This was a strange week for new comics, as in terms of quantity, it was the smallest week I’ve seen in months, but in terms of quality and note-worthiness, it was pretty much off the scale, with a number of big-deal books being released.
Best Comic of the Week:
Saga #15 – It’s Saga. Is there much more to say? Marko and Alana play a board game with Marko’s mom and their favourite author, before thinking about getting jobs, while The Will gets his ship fixed and learns that wherever they are, they shouldn’t be eating anything. We also get to meet another one of the Robots, in a great scene that has her discussing Alana’s military career. You’d think that I’d automatically give the ‘best comic’ award to Sandman Overture this week, but Saga has such consistency in its storytelling and pacing that it ended up being the book I most looked forward to reading this week, and the one that satisfied the most too. Plus, I love that cover.
The Fox #1 – This is officially the first Archie comic I’ve ever bought (mostly because I haven’t been able to get ahold of Afterlife With Archie yet), and I got it mostly because of Dean Haspiel’s art, and the wonderful Darwyn Cooke cover. I’ve never had any affection for the Red Circle heroes (although the most recent DC iteration introduced me to the art of Marco Rudy), but have enjoyed Haspiel’s graphic novels at Vertigo, and having Mark Waid scripting will never hurt. The story is pretty standard stuff. I naturally assumed that the audience for this book would be young adults, but one of the villains, a skull-faced temptress, was a little more suggestive than I would have expected were that the case. I don’t think I’ll be returning for more, but this was an enjoyable book.
Guardians of the Galaxy #8 – I’ve not been too impressed with Brian Michael Bendis’s take on the Guardians of the Galaxy, but this issue, an Infinity tie-in, was drawn and coloured by Francisco Francavilla, so I knew I’d want it. The team is contacted by Abigail Brand, who is captured on the Peak by Thanos’s boys, and she wants to be rescued. Star-Lord and Rocket Raccoon stealth their way in to get her, but of course, things don’t go as planned. It’s a good, tense issue, with Francavilla’s art giving everything a bit of a Buck Rogers vibe. I kind of wonder why the aliens, who are so desperate for Brand’s command codes, didn’t bother interrogating her when they had her prisoner, but whatever.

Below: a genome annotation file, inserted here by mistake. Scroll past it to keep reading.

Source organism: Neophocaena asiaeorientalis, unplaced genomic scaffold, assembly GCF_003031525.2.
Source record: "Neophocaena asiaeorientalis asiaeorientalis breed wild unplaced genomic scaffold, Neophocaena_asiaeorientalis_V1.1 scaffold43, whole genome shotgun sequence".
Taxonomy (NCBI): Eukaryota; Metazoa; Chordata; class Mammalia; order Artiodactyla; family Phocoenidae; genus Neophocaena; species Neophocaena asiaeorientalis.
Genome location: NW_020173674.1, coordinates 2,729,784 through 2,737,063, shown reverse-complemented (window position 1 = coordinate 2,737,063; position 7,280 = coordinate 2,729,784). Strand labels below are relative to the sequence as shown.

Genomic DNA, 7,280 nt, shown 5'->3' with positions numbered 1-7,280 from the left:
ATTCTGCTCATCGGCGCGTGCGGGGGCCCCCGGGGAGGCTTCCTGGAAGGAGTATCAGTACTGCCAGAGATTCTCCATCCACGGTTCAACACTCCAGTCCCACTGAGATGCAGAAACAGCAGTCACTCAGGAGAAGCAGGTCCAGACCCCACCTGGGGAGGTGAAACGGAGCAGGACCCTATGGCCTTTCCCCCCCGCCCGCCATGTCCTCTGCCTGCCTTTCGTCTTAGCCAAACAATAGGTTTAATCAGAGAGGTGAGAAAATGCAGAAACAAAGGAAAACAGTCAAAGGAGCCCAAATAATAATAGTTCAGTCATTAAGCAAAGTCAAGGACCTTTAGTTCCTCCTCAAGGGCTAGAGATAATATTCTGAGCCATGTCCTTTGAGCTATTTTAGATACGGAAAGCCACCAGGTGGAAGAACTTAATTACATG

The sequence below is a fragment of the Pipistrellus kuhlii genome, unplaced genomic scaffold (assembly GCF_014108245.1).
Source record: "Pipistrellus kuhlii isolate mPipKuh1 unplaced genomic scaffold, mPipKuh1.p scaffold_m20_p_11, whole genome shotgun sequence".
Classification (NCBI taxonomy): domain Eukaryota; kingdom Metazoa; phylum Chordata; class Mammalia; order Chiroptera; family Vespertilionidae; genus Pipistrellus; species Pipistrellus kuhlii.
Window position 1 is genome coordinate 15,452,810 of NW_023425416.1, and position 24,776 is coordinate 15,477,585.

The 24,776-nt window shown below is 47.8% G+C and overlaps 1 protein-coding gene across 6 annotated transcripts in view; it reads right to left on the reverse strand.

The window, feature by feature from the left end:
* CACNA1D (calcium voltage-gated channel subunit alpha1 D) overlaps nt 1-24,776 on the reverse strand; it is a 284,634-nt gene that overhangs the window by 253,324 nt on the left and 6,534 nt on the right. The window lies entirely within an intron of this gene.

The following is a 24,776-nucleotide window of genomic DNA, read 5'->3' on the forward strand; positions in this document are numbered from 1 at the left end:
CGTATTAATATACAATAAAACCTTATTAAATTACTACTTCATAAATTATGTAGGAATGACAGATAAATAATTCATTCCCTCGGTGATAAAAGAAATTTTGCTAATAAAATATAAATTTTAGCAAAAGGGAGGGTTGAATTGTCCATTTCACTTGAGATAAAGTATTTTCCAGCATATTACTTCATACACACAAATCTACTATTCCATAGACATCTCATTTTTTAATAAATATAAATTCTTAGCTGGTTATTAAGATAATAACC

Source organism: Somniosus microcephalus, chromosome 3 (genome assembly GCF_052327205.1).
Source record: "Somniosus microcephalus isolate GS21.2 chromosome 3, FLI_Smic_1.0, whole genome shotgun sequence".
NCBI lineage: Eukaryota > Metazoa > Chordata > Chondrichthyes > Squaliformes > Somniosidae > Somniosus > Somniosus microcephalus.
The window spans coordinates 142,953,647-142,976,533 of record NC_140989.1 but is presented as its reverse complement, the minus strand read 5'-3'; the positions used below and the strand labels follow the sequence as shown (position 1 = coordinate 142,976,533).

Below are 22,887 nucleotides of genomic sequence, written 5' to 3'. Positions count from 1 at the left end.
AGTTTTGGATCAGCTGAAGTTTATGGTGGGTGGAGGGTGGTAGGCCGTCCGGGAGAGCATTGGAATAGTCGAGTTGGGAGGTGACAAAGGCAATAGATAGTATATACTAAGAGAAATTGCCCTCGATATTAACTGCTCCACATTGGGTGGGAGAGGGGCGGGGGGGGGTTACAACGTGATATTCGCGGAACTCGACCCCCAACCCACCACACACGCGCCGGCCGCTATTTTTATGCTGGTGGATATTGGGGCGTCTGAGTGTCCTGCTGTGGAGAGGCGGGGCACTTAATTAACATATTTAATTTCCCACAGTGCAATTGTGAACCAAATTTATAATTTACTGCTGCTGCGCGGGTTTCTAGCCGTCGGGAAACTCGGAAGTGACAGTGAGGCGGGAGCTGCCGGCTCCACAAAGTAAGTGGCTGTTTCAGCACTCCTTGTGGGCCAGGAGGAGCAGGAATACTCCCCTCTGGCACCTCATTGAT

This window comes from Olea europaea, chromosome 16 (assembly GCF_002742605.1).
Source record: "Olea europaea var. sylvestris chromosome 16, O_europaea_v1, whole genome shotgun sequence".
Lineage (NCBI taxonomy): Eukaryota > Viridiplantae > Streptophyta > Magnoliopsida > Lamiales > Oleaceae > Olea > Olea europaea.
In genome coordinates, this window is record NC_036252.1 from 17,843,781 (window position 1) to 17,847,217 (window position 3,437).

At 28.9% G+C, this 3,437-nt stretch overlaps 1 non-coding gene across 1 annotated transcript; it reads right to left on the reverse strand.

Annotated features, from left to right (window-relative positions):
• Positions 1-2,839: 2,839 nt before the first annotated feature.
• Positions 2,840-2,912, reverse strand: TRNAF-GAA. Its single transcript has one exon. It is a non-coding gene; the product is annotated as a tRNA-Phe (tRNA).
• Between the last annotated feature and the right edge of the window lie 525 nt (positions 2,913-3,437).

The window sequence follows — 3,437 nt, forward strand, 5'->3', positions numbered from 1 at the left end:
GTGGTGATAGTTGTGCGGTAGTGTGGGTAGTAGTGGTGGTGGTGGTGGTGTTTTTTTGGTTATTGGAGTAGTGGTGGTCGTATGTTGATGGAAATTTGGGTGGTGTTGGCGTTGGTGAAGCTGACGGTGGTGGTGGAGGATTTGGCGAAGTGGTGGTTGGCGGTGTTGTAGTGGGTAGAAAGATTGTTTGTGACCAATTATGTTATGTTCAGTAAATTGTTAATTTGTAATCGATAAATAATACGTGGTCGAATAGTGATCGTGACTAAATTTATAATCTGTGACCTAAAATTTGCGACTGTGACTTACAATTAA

Infinity #5 – I continue to be of two minds about Infinity. I love the scenes in deep space, as the Avengers and their intergalactic allies mop up the Builders’ forces, but find the scenes on Earth, featuring Thanos, his son, and his band of poorly-named bad guys, rather tedious. This really has been two events, and the point of one of them has been simply setting up the Inhumanity stuff that is coming down the pipe. Were this just a cosmic story, I would have enjoyed it much more.
Avengers #22 – The follow-up to that issue is much more what I like about this event. The Avengers and their various allies (you know things got desperate when Annihilus is hanging out at the table, and gets to deliver one of the few comic lines of the book) are now rushing back to Earth to remove Thanos and his armada from the picture. Jonathan Hickman takes time to include some character moments, and to build up the tension for the rest of this story. A pretty successful chapter, in all.
Prophet #40 – It’s more of the same in Prophet this month, but that means that the story has more new ideas per page than a year’s worth of standard Big Two fare. Newfather John has people rearranging sleeping giant rock folk in a gravity well, which leads to the reappearance of a favourite Youngblood character, while Old Man Prophet and his crew continue to prepare for the coming war with the Earth Empire. A bizarre but compelling story by Brandon Graham, and wonderful artwork by Simon Roy, Giannis Milonogiannis, Matt Sheean, and Malachi Ward. I love this book.